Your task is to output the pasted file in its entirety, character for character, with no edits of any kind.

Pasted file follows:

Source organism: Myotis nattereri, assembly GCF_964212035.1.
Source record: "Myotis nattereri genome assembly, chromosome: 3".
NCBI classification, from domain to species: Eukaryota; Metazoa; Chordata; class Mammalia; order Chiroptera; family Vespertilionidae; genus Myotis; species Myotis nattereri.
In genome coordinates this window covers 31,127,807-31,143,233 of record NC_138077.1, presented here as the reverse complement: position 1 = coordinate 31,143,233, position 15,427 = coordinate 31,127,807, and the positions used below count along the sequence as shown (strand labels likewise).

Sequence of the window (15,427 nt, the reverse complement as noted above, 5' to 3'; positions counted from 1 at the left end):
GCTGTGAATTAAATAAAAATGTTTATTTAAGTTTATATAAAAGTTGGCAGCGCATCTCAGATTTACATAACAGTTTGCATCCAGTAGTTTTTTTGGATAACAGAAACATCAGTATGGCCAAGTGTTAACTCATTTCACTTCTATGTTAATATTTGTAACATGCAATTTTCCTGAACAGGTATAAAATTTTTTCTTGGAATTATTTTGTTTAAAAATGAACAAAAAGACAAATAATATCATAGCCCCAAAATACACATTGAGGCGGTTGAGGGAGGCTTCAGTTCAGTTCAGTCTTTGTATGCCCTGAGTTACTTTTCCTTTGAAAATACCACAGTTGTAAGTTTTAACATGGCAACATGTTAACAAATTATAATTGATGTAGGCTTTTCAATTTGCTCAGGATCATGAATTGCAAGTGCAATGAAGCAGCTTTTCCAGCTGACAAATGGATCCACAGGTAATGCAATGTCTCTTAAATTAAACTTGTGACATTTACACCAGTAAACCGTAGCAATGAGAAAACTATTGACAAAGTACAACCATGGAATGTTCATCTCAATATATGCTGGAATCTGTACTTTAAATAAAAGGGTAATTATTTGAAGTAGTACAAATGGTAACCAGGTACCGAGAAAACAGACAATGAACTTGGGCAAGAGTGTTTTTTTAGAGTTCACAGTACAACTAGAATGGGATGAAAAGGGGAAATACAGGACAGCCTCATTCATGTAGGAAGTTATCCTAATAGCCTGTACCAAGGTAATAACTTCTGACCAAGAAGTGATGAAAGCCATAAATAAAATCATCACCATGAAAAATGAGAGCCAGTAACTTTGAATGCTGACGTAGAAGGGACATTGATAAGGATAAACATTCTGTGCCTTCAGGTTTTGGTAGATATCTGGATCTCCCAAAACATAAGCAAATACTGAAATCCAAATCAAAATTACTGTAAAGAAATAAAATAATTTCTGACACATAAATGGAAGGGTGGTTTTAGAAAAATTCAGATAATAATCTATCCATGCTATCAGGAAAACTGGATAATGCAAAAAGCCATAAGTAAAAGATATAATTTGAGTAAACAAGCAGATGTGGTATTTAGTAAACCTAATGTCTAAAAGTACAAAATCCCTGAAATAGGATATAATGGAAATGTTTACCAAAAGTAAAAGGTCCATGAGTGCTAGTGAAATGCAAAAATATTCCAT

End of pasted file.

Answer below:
Source organism: Myotis nattereri, assembly GCF_964212035.1.
Source record: "Myotis nattereri genome assembly, chromosome: 3".
NCBI classification, from domain to species: Eukaryota; Metazoa; Chordata; class Mammalia; order Chiroptera; family Vespertilionidae; genus Myotis; species Myotis nattereri.
In genome coordinates this window covers 31,127,807-31,143,233 of record NC_138077.1, presented here as the reverse complement: position 1 = coordinate 31,143,233, position 15,427 = coordinate 31,127,807, and the positions used below count along the sequence as shown (strand labels likewise).

Sequence of the window (15,427 nt, the reverse complement as noted above, 5' to 3'; positions counted from 1 at the left end):
GCTGTGAATTAAATAAAAATGTTTATTTAAGTTTATATAAAAGTTGGCAGCGCATCTCAGATTTACATAACAGTTTGCATCCAGTAGTTTTTTTGGATAACAGAAACATCAGTATGGCCAAGTGTTAACTCATTTCACTTCTATGTTAATATTTGTAACATGCAATTTTCCTGAACAGGTATAAAATTTTTTCTTGGAATTATTTTGTTTAAAAATGAACAAAAAGACAAATAATATCATAGCCCCAAAATACACATTGAGGCGGTTGAGGGAGGCTTCAGTTCAGTTCAGTCTTTGTATGCCCTGAGTTACTTTTCCTTTGAAAATACCACAGTTGTAAGTTTTAACATGGCAACATGTTAACAAATTATAATTGATGTAGGCTTTTCAATTTGCTCAGGATCATGAATTGCAAGTGCAATGAAGCAGCTTTTCCAGCTGACAAATGGATCCACAGGTAATGCAATGTCTCTTAAATTAAACTTGTGACATTTACACCAGTAAACCGTAGCAATGAGAAAACTATTGACAAAGTACAACCATGGAATGTTCATCTCAATATATGCTGGAATCTGTACTTTAAATAAAAGGGTAATTATTTGAAGTAGTACAAATGGTAACCAGGTACCGAGAAAACAGACAATGAACTTGGGCAAGAGTGTTTTTTTAGAGTTCACAGTACAACTAGAATGGGATGAAAAGGGGAAATACAGGACAGCCTCATTCATGTAGGAAGTTATCCTAATAGCCTGTACCAAGGTAATAACTTCTGACCAAGAAGTGATGAAAGCCATAAATAAAATCATCACCATGAAAAATGAGAGCCAGTAACTTTGAATGCTGACGTAGAAGGGACATTGATAAGGATAAACATTCTGTGCCTTCAGGTTTTGGTAGATATCTGGATCTCCCAAAACATAAGCAAATACTGAAATCCAAATCAAAATTACTGTAAAGAAATAAAATAATTTCTGACACATAAATGGAAGGGTGGTTTTAGAAAAATTCAGATAATAATCTATCCATGCTATCAGGAAAACTGGATAATGCAAAAAGCCATAAGTAAAAGATATAATTTGAGTAAACAAGCAGATGTGGTATTTAGTAAACCTAATGTCTAAAAGTACAAAATCCCTGAAATAGGATATAATGGAAATGTTTACCAAAAGTAAAAGGTCCATGAGTGCTAGTGAAATGCAAAAATATTCCAT